Let’s see some examples:

@my_color: #ffdd00;

#left {
    background: lighten(@my_color, 20%);
#middle {
    background: @my_color;
#right {
    background: darken(@my_color, 20%);

@my_color: #0088aa;
#left {
    background: desaturate(@my_color, 40%);
#right {
    background: saturate(@my_color, 40%);

There you go, easily manageable color modifications using these functions rather than fiddling with exact Hex equivalents.

Rule Nesting

Remember specifying multiple different ruls within a specific selector? Something along the lines of:

#box p { ... }
#box article { ... }
#box article span { ... }

and so on …

Now if we have to change any of that, we would have to make a guess as to which rules will/will not be affected by the change, which most of time are not on the money. Now have a look at the following:

#box {
    article {
        span { ... }
    p { ... }
    .some-class { ... }

Wow, that looks so obvious, it is simlar as the HTML markup we write, intuitive … eh!

No more wild guesswork, easy to manage, produces the same CSS we are used to. It is so obvious that this should be in actual CSS spec.


Reuse, anybody. Mixins are basically rules that we can use wherever we want to and only writing the actual rule once.

Let’s see mixins in action:

.red-border {
    border: 1px solid #d00;
.some-class {
    padding: 10px;
    color: #fff;
    .red-border;    //mixin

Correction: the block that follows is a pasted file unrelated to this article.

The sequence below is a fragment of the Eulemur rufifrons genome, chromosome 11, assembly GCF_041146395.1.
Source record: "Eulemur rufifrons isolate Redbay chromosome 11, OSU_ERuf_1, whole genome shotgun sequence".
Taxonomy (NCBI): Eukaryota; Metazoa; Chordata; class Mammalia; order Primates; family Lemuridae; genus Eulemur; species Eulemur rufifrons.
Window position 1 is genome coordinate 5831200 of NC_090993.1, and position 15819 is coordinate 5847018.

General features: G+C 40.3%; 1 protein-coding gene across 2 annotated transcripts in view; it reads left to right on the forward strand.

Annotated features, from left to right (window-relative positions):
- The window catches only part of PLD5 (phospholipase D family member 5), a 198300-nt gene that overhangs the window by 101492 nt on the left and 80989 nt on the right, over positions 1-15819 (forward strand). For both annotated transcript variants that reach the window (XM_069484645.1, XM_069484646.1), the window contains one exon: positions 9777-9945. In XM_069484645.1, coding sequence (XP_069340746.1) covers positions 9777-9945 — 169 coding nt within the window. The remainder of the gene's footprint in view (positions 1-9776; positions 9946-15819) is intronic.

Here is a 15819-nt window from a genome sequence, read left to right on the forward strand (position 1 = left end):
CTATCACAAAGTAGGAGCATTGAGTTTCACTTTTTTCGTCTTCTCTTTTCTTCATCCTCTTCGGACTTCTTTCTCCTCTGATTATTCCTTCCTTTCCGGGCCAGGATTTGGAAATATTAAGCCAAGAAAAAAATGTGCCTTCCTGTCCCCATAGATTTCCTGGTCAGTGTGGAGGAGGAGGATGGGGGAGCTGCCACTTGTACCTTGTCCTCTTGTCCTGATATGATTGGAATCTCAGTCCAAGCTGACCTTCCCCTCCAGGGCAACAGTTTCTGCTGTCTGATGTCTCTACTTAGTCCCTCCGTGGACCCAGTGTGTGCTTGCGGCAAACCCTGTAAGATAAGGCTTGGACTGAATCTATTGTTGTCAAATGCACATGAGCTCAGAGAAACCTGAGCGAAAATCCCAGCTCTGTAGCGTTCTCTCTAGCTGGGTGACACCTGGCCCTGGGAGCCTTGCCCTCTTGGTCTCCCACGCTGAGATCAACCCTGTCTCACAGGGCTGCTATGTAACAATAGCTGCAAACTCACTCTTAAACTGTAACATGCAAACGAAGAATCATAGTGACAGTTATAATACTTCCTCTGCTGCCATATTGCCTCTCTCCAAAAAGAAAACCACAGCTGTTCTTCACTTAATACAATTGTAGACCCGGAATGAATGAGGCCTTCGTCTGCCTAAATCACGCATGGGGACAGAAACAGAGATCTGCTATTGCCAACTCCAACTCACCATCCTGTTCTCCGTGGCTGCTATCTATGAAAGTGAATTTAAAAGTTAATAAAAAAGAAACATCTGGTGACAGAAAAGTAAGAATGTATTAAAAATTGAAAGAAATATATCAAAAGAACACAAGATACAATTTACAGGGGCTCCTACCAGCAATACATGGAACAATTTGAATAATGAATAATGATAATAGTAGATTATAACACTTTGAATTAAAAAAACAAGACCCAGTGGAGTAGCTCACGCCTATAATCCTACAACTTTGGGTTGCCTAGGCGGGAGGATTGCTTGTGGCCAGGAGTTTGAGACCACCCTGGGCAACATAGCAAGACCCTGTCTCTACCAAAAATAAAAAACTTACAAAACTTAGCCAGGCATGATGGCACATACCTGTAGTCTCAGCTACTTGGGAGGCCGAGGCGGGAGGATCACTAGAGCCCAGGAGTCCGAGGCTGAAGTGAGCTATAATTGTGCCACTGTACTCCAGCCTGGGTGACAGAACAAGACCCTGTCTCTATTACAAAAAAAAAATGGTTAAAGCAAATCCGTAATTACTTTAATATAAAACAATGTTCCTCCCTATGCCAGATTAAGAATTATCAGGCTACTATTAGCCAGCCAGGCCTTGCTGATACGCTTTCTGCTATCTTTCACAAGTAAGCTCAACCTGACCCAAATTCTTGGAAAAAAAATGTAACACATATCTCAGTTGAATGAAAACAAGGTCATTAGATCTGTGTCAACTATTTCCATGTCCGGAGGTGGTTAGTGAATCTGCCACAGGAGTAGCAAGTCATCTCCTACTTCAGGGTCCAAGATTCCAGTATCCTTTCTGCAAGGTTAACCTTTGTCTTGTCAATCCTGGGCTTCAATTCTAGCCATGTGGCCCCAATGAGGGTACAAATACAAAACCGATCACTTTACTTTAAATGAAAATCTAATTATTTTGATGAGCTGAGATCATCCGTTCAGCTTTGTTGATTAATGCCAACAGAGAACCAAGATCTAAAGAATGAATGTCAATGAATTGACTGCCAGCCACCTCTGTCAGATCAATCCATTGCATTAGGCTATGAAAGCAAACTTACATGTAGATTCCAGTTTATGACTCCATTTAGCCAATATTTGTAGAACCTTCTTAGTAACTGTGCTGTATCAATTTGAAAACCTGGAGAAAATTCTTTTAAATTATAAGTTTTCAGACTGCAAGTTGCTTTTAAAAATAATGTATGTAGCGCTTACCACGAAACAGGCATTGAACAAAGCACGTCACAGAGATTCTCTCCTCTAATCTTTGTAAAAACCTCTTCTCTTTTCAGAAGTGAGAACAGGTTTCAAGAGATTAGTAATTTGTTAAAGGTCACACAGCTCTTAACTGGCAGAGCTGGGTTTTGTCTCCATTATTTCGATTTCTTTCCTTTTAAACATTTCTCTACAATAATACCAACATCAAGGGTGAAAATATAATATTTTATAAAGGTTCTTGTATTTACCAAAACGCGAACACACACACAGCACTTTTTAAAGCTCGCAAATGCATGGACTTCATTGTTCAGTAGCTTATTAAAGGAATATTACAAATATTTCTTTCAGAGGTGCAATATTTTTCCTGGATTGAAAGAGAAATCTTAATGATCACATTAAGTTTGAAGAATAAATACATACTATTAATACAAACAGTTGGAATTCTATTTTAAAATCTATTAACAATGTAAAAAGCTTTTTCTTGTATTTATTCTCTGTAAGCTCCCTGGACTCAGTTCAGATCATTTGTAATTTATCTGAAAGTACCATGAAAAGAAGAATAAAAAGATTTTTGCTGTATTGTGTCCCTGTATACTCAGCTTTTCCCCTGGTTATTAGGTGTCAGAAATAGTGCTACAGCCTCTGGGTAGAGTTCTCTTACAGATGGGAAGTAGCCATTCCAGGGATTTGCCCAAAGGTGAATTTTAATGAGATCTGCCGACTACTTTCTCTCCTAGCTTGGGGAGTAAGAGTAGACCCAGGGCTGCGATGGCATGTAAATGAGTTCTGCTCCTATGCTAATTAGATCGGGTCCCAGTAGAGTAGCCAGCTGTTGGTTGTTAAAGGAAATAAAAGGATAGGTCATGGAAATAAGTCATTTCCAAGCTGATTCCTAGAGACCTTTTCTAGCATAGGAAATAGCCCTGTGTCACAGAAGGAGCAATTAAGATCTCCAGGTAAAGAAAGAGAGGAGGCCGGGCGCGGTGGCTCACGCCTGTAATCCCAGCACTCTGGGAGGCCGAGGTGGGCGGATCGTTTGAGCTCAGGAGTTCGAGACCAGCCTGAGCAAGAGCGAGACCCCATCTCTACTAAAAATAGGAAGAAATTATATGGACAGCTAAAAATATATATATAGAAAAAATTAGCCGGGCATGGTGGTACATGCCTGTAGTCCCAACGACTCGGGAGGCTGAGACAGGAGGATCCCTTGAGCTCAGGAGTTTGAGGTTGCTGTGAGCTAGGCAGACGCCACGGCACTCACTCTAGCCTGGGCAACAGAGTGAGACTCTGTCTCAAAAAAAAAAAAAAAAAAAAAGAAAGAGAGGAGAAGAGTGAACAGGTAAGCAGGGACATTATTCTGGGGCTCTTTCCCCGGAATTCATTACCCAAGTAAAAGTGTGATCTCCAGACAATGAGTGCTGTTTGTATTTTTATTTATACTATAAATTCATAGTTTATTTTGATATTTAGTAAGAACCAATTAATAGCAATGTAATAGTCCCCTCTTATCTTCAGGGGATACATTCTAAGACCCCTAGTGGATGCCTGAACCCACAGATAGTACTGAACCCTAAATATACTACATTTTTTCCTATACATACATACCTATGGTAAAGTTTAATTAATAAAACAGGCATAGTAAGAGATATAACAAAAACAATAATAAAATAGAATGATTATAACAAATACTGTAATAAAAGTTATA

Wait, what? Yup we used another rule without rewriting anything, sweet huh !

But wait there’s more .. (Yup, I have watched too many TeleBrands Ads!)

If you think that is pretty cool, wait till you see this:

.red-border (@size) {
    border: @size solid #d00;
.some-class {
    padding: 10px;
    color: #fff;
    .red-border(3px);    //parametric mixin

This awesomeness is called parametric mixins, you can pass arguments to these mixins, making them work sort of like a function.

Now, that is very usable, but lets assume you have a similar sized border everywhere apart from a couple of places, then you pass same value from everywhere, which may not seem like a very re-usable idea, and you’re right, it’s not.

So what can LESS provide for that, well default values:

.red-border (@size:1px) {
    border: @size solid #d00;
.some-class {
    padding: 10px;
    color: #fff;
    .red-border;        //1px border
.some-other {
    .red-border(3px);   //3px border

Now that is useful, very useful indeed. Infact you can have as many arguments as you want.

*Note: You may notice that LESS supports the multiline comments like CSS does, but it also supports those //.. single line comments as well.


Quite a few times we may want to use arbitary strings in variables such as image paths etc. But how can we store the path and then append more as per our need. For example we have a url http://somesite.com/assets/img/ which we want to use in our stylesheets, since the URL will be same, it makes sense to keep it in a variable, but the actual asset name will be different, so how do we append that to our URL?

Like this:

@images: "http://somesite.com/assets/img";

.img1 {
    background: url('@{images}/img1.jpg');
.img2 {
    background: url('@{images}/img2.jpg');

We use the { .. } to specify string interpolation to achieve the same.

Now that we have seen the absolute power and simplicity of LESS Pre-processor, it should be much less effort to manage and write highly re-usable and effective CSS.

We can also use various build tools such as GRUNT etc. to automate the process of compiling and minifying these *.less files to CSS, but that is another topic in itself. Hope you enjoyed this basic introduction of LESS CSS.

Till next time,


Tag -

css Less node NPM